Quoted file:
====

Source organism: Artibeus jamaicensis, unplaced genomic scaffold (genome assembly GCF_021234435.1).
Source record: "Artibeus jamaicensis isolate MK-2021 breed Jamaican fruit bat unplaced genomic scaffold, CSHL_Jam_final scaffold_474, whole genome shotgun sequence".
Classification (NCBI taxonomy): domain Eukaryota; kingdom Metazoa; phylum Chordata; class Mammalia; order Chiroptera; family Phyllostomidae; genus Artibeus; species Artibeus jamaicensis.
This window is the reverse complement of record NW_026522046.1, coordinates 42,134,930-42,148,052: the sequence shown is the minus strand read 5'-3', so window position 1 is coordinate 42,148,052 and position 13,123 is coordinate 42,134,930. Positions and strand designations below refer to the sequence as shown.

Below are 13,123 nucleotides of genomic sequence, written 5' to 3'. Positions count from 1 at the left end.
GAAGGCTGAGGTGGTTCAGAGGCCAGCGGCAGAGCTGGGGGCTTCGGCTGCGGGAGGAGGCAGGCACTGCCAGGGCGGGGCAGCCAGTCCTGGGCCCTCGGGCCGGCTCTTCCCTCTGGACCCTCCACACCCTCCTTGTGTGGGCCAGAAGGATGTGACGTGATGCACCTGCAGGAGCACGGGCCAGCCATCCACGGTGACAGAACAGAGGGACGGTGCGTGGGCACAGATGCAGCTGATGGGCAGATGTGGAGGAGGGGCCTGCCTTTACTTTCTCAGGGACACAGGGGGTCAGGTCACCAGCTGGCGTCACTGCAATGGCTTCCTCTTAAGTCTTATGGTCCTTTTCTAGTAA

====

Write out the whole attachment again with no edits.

Source organism: Artibeus jamaicensis, unplaced genomic scaffold (genome assembly GCF_021234435.1).
Source record: "Artibeus jamaicensis isolate MK-2021 breed Jamaican fruit bat unplaced genomic scaffold, CSHL_Jam_final scaffold_474, whole genome shotgun sequence".
Classification (NCBI taxonomy): domain Eukaryota; kingdom Metazoa; phylum Chordata; class Mammalia; order Chiroptera; family Phyllostomidae; genus Artibeus; species Artibeus jamaicensis.
This window is the reverse complement of record NW_026522046.1, coordinates 42,134,930-42,148,052: the sequence shown is the minus strand read 5'-3', so window position 1 is coordinate 42,148,052 and position 13,123 is coordinate 42,134,930. Positions and strand designations below refer to the sequence as shown.

Below are 13,123 nucleotides of genomic sequence, written 5' to 3'. Positions count from 1 at the left end.
GAAGGCTGAGGTGGTTCAGAGGCCAGCGGCAGAGCTGGGGGCTTCGGCTGCGGGAGGAGGCAGGCACTGCCAGGGCGGGGCAGCCAGTCCTGGGCCCTCGGGCCGGCTCTTCCCTCTGGACCCTCCACACCCTCCTTGTGTGGGCCAGAAGGATGTGACGTGATGCACCTGCAGGAGCACGGGCCAGCCATCCACGGTGACAGAACAGAGGGACGGTGCGTGGGCACAGATGCAGCTGATGGGCAGATGTGGAGGAGGGGCCTGCCTTTACTTTCTCAGGGACACAGGGGGTCAGGTCACCAGCTGGCGTCACTGCAATGGCTTCCTCTTAAGTCTTATGGTCCTTTTCTAGTAA